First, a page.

Please create an account to participate in the Slashdot moderation system


Forgot your password?

Slashdot videos: Now with more Slashdot!

  • View

  • Discuss

  • Share

We've improved Slashdot's video section; now you can view our video interviews, product close-ups and site visits with all the usual Slashdot options to comment, share, etc. No more walled garden! It's a work in progress -- we hope you'll check it out (Learn more about the recent updates).


Comment: USA perspective = bizarre (Score 1) 1719

by caitsith01 (#42321973) Attached to: Adam Lanza Destroyed His Computer Before Rampage

She had 2 handguns, completely reasonable for self defense. A standard .223 carbine... standard rifle you can get at walmart, fun to shoot and then a shotgun, pretty typical for hunting small game.

You do realise that to most people in most parts of the civilized/first world, this sounds completely insane, right?

Two handguns for self defence? Insane. Guess what I have for self-defence in the first world country where I live? Nothing. Absolutely nothing. Not even a bat or knife. Times I have been violently murdered or robbed so far: 0.

A "standard" .223 carbine... that you can buy at a neighbourhood variety store. Insane.

A shotgun, "pretty typical for hunting small game". Insane.

Even more insane, though, is this idea that your hobby/paranoia (which are the two reasons you implicitly think people should have guns) outweighs other people's safety.

Where I live, you actually don't see guns, other than small handguns, in holsters, carried by the police. That's it.

Guns don't kill people, people kill people. Guns just make people way more effective at killing each other. That's what they are for. Take up archery, buy a can of mace, and stop being so completely ridiculous about your weapon-infested society.

Comment: Cue stupid comments from non-Australians (Score 4, Informative) 452

by caitsith01 (#42240501) Attached to: Australian Police Warn That Apple Maps Could Get Someone Killed

Before there is too much stupidity, if you've never been to Australia, please realise:

1. It's huge. Really huge. I live in one out of two of the closer-together cities in Australia, and they're about 800kms apart. In the other direction, the next major city is 2,500kms away.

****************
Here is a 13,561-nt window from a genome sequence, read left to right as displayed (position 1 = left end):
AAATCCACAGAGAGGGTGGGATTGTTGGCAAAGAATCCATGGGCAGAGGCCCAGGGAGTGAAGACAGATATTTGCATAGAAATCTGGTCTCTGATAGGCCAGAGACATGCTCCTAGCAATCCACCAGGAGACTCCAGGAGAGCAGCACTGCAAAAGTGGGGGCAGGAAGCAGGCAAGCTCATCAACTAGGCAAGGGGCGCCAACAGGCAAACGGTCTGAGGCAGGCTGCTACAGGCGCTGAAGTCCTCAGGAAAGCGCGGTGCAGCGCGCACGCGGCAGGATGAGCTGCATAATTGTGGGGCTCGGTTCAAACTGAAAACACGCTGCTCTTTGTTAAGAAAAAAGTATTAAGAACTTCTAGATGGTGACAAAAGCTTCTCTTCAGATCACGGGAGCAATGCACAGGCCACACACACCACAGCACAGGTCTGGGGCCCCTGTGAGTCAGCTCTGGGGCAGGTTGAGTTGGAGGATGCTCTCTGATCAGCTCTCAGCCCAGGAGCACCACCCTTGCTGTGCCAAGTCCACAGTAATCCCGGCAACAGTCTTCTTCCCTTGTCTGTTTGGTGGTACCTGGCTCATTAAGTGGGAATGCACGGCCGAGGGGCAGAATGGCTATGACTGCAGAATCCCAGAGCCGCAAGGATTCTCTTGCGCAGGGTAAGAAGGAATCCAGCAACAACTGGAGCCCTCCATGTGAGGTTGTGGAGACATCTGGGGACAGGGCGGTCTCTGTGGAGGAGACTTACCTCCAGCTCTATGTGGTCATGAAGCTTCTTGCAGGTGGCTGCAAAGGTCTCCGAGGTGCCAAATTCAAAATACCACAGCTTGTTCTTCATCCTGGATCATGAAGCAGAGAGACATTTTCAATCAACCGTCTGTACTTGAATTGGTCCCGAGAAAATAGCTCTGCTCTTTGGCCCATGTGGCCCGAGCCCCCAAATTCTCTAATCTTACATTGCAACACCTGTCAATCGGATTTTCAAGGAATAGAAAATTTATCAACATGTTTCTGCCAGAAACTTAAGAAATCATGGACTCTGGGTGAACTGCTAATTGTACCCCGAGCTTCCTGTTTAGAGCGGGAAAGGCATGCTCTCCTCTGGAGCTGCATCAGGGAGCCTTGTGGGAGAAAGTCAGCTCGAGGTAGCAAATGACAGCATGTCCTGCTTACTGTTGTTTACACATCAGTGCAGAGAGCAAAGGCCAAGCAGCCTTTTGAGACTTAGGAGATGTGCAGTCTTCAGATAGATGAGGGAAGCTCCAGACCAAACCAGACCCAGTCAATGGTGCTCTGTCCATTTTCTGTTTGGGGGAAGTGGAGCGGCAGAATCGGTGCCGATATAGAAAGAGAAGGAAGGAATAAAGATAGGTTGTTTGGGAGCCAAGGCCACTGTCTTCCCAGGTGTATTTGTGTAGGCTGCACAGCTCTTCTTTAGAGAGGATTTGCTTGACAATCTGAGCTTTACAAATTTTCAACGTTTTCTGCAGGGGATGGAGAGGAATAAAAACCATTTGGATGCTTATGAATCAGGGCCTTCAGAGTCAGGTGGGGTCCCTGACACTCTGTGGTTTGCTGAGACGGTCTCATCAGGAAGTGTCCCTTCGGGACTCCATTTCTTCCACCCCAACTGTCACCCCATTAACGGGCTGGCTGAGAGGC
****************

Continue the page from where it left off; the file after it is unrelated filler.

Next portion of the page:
2. It's mostly empty (in terms of civilization). Think of driving through rural Utah or Arizona, which are quite similar to the Australian bush.

3. It's mostly flat and full of similar looking landscape.

4. National parks and non-national park areas often look quite similar.

5. There's usually only one or two ways to get around in the country.

6. Mildura is a small town in the middle of bloody nowhere. If I was driving there from here I'd expect to pass through a handful of tiny settlements on the way.

So if you are relying on your GPS to get you somewhere outside a major city, it's actually quite plausible and reasonable that you might not have much idea that you're being led off in the wrong direction until you (don't) get there.

It's also quite plausible that you can die - it has happened before. People get lost, they run out of fuel, they don't have water, the temperature easily gets up into the 40-50C range and - dead.

Comment: Re:Proof at last! (Score 2, Funny) 780

by caitsith01 (#41019759) Attached to: Linux Is a Lemon On the Retina MacBook Pro

It's not 1997 anymore...the kernel has 99% of the drivers you'll need, unless you need a proprietary one or something that's up for inclusion in the kernel that hasn't made it into the stable version yet.

Or unless you want to do something really bizarre like using wifi to connect to a network...

Comment: Re:In the air? (Score 2) 381

by caitsith01 (#40992841) Attached to: Could Flying Cars Actually Be On Their Way?

Flying -- with the notable exception of lighter-than-air such as gasbags -- is too energy intensive to be consumer-level practical at this point in time. Leaving out the technological, mass production, and licensing hurdles.

You forgot the most important issue - we are currently doing a good job of causing climate change with a few billion of us using motorised land vehicles. There is no way known that the environment can sustain any significant fraction of the population moving to air travel as a commuting method.